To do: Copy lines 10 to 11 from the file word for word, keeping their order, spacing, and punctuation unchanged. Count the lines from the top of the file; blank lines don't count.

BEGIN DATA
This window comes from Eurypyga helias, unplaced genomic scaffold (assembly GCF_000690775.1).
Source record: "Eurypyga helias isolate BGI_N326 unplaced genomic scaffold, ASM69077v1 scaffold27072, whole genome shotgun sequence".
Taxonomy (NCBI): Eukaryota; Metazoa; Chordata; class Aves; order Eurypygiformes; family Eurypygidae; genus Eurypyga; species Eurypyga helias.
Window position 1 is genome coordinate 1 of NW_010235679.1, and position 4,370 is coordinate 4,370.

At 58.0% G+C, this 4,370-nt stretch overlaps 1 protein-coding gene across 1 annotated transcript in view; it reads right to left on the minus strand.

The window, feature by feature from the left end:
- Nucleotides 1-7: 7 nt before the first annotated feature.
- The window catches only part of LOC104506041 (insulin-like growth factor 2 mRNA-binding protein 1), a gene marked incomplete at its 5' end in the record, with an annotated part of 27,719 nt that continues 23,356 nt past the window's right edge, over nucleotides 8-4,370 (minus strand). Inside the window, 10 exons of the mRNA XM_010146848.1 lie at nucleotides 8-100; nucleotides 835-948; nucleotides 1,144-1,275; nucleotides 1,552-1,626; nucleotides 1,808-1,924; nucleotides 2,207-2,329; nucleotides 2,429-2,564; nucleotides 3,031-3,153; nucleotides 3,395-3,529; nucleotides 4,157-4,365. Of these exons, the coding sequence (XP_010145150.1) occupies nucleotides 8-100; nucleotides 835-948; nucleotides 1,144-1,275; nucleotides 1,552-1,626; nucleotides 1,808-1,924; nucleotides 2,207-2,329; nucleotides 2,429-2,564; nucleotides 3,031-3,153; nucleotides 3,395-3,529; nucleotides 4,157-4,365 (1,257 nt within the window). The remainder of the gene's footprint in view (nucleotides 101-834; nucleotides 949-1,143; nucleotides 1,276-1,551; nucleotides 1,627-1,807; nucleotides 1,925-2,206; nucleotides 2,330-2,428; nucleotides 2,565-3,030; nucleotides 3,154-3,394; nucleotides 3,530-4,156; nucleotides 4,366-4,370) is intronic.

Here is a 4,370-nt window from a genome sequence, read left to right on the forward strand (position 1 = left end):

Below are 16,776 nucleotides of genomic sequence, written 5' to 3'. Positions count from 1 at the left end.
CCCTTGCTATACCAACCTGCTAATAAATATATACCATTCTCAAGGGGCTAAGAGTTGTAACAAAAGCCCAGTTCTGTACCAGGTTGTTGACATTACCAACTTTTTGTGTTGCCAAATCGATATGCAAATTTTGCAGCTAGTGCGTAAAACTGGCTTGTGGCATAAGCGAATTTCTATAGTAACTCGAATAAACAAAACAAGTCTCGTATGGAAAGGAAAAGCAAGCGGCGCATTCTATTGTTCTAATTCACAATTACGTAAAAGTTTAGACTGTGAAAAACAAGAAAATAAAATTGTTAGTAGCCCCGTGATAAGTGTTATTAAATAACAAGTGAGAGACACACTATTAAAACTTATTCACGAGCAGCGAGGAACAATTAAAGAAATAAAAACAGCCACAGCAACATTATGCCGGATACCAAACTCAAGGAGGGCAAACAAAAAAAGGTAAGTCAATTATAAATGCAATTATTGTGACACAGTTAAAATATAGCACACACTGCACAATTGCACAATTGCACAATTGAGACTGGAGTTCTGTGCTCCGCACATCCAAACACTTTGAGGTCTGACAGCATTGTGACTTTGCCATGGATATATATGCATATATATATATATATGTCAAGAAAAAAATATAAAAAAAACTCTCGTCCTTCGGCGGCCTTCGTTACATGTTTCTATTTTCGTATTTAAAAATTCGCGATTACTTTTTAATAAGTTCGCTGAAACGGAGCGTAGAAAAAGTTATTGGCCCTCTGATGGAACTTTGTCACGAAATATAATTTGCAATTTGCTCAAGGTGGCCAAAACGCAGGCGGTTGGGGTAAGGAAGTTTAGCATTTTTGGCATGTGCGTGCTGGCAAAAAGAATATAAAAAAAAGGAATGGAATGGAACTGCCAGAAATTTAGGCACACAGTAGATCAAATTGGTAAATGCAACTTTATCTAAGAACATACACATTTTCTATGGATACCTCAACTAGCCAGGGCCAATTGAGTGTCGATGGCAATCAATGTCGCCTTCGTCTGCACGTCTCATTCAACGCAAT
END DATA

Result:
Below are 16,776 nucleotides of genomic sequence, written 5' to 3'. Positions count from 1 at the left end.
CCCTTGCTATACCAACCTGCTAATAAATATATACCATTCTCAAGGGGCTAAGAGTTGTAACAAAAGCCCAGTTCTGTACCAGGTTGTTGACATTACCAACTTTTTGTGTTGCCAAATCGATATGCAAATTTTGCAGCTAGTGCGTAAAACTGGCTTGTGGCATAAGCGAATTTCTATAGTAACTCGAATAAACAAAACAAGTCTCGTATGGAAAGGAAAAGCAAGCGGCGCATTCTATTGTTCTAATTCACAATTACGTAAAAGTTTAGACTGTGAAAAACAAGAAAATAAAATTGTTAGTAGCCCCGTGATAAGTGTTATTAAATAACAAGTGAGAGACACACTATTAAAACTTATTCACGAGCAGCGAGGAACAATTAAAGAAATAAAAACAGCCACAGCAACATTATGCCGGATACCAAACTCAAGGAGGGCAAACAAAAAAAGGTAAGTCAATTATAAATGCAATTATTGTGACACAGTTAAAATATAGCACACACTGCACAATTGCACAATTGCACAATTGAGACTGGAGTTCTGTGCTCCGCACATCCAAACACTTTGAGGTCTGACAGCATTGTGACTTTGCCATGGATATATATGCATATATATATATATATGTCAAGAAAAAAATATAAAAAAAACTCTCGTCCTTCGGCGGCCTTCGTTACATGTTTCTATTTTCGTATTTAAAAATTCGCGATTACTTTTTAATAAGTTCGCTGAAACGGAGCGTAGAAAAAGTTATTGGCCCTCTGATGGAACTTTGTCACGAAATATAATTTGCAATTTGCTCAAGGTGGCCAAAACGCAGGCGGTTGGGGTAAGGAAGTTTAGCATTTTTGGCATGTGCGTGCTGGCAAAAAGAATATAAAAAAAAGGAATGGAATGGAACTGCCAGAAATTTAGGCACACAGTAGATCAAATTGGTAAATGCAACTTTATCTAAGAACATACACATTTTCTATGGATACCTCAACTAGCCAGGGCCAATTGAGTGTCGATGGCAATCAATGTCGCCTTCGTCTGCACGTCTCATTCAACGCAAT